UK SME’s export to EU: Impact and opportunities.

By 29th June 2017 No Comments

Since the recent UK’s humiliating election result, much speculation has been made regarding the impact on the UK economy specifically – or I should say exclusively – the Financial Sector. You can’t miss the endlessly inventiveness marketing actions developed by the major capital cities in the EU Zone, all looking to attract banks, investment funds, insurance companies, Fintech’s or Real Estates.

It is true that the Financial Sector contributes over £190bn! to the UK economy (12% of the country’s GDP). £190bn is indeed a nice budget which arouses keen interest among the EU leaders………But who is really talking about the Small and Medium-sized Enterprises (SME’s) value of trade in the economy? How much is UK-EU trade worth to each party?

Below is a brief reflection to understand why every growth strategy in the EU should present a compelling proposition addressing the UK SME’s.

According to UK data (ONS), around 44% of British exports in goods and services went to the EU in 2016. It means a total of £240bn! (2013: £228bn, 2014: £229.9bn, 2015: £230bn). Actually, UK-EU exports are the biggest part of the UK’s economy. It clearly means that the EU markets are surely to remain very attractive to UK companies even they may look to other markets that could offer new opportunities for growth.

Where do the UK exports to the non-EU currently go? (Source: HSBC, 2016)

USA: £47,501m (£47.5bn)
China: £12,748m (£12.75bn)
UAE: £6,238m (£6.24bn)
Hong Kong: £5,730m (£5.73bn)
South Korea: £4,975m (£4.97bn)
Saudi Arabia: £4,276m (£4.28bn)
Japan: £4,276m (£4.28bn)
India: £4,276m (£4.48bn)
Australia: £3,995m (£3.99bn)
Singapore: £3,941m (£3,94bn)

The numbers above could maybe look promising for some Brexiteers but a recent research (Source: Economia) told that the UK businesses are “highly skeptical” about the potential to replace the current free access to the EU market with growth elsewhere. A global review has never been more important for the UK’s SMEs. The UK’s decision to leave the EU has shaken economic foundations but, despite the uncertainty it has caused, it has also provided an opportunity to reassess how to generate growth. Brexit could finally well act as a catalyst for forging new stronger trading ties with the EU. The outlook for the number of SMEs exporting is actually encouraging. When SME’s surveys asked whether they had plans to export through the EU in the future, most of them said they plan to continue exporting or licensing their goods or services outside of the UK within the next 12 months. So, considering that all of them are probably concerned about the potential impact of increased tariffs, non-tariff barriers and customs controls -should the UK leave the single market- we can reasonably say that there are excellent cards to play for EU countries offering an attractive rewarding fiscal environment associated to a very good time & cost effective supply chain management.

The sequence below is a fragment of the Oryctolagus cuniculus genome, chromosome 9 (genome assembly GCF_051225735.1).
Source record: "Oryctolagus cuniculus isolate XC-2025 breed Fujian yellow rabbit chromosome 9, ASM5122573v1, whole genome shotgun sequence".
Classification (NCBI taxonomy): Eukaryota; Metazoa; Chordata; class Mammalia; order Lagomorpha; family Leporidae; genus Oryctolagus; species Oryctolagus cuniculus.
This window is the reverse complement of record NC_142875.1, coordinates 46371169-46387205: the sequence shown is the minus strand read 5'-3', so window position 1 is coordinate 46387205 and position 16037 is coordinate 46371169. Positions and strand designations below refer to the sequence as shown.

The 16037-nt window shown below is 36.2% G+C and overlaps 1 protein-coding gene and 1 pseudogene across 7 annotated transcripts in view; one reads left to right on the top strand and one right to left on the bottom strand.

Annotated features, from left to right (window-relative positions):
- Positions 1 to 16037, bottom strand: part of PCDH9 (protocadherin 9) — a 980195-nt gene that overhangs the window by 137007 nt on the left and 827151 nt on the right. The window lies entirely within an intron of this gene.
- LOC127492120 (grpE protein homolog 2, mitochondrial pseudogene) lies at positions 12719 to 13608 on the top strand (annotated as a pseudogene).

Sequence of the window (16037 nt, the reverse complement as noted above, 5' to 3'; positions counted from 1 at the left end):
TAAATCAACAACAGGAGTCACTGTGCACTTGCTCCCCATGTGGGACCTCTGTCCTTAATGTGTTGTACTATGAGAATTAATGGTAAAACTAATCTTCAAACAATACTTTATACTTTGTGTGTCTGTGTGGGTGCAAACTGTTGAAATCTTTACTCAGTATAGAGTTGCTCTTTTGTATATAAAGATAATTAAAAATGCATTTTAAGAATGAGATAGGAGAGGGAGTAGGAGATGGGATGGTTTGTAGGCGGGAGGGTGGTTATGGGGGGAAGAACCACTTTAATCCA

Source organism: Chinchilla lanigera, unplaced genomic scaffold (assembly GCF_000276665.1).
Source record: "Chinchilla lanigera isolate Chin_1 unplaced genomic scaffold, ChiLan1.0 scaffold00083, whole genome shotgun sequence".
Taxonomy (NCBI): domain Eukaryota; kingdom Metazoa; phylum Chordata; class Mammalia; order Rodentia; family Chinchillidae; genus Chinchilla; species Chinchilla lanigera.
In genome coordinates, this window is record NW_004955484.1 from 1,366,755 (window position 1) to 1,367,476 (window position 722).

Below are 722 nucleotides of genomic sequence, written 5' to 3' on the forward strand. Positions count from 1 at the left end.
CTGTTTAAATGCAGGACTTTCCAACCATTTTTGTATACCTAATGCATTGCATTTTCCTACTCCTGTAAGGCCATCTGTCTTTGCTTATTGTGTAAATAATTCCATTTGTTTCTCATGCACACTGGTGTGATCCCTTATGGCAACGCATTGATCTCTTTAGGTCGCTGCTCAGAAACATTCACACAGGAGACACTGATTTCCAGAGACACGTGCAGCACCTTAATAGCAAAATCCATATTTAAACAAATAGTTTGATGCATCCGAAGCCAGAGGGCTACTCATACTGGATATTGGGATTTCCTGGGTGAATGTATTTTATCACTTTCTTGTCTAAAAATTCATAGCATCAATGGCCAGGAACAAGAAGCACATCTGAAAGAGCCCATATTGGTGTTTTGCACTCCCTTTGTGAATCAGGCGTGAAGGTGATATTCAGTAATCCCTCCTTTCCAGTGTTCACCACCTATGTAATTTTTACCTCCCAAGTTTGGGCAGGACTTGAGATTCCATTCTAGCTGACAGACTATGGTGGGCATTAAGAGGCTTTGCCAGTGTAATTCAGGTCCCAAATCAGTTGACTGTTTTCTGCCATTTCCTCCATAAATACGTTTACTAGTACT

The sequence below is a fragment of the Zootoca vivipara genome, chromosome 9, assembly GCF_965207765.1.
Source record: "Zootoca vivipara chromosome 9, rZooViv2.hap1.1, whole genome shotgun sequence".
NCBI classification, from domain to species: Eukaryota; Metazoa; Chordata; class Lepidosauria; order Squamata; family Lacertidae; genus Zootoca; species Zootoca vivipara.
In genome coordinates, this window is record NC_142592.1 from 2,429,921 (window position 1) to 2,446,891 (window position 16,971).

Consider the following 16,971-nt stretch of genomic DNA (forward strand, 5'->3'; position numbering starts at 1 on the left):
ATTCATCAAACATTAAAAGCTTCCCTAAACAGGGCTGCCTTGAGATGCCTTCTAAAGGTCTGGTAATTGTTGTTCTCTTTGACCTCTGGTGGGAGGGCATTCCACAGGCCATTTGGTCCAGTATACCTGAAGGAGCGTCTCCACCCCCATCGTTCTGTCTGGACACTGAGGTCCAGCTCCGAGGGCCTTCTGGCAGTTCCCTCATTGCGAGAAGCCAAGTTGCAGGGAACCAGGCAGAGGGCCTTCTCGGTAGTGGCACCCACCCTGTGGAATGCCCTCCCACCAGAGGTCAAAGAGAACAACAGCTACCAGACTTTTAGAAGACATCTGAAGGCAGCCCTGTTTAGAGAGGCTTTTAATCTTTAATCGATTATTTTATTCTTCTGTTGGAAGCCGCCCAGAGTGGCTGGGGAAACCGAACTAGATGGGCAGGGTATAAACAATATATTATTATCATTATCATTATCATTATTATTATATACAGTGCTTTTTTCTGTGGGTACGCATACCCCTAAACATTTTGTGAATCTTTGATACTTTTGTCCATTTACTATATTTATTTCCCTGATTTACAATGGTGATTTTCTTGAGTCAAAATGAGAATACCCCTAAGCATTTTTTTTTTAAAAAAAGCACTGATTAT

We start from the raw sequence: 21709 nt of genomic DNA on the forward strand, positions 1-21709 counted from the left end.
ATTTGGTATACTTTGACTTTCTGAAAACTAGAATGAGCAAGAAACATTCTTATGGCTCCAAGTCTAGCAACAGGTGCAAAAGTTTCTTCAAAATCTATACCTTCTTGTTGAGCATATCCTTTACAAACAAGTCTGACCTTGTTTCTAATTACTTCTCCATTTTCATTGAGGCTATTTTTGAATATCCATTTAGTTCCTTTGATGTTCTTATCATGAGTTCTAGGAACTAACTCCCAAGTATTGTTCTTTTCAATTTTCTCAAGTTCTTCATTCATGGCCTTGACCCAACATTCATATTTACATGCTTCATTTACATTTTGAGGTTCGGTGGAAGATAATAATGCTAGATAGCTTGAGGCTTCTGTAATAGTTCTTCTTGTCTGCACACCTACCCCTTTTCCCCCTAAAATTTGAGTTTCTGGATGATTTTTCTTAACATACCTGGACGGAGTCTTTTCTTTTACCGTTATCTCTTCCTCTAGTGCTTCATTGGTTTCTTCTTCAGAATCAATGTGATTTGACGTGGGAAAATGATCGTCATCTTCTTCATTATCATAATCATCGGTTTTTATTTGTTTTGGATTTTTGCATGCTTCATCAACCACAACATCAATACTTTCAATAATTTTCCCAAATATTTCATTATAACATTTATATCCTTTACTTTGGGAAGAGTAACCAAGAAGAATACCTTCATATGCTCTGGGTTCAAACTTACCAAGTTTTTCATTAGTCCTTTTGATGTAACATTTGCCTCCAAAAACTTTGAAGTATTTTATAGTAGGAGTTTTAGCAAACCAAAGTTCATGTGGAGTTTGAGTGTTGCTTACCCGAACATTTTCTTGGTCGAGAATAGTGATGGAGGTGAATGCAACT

Should I confirm again that Luxembourg, located in the heart of Europe, is ideally positioned to play a significant role of excellent international developments for the UK?
Let’s be ready to continue adapting our business to ever-changing situations politically……

Philippe Johan Castelain
Managing Director@Lys Trade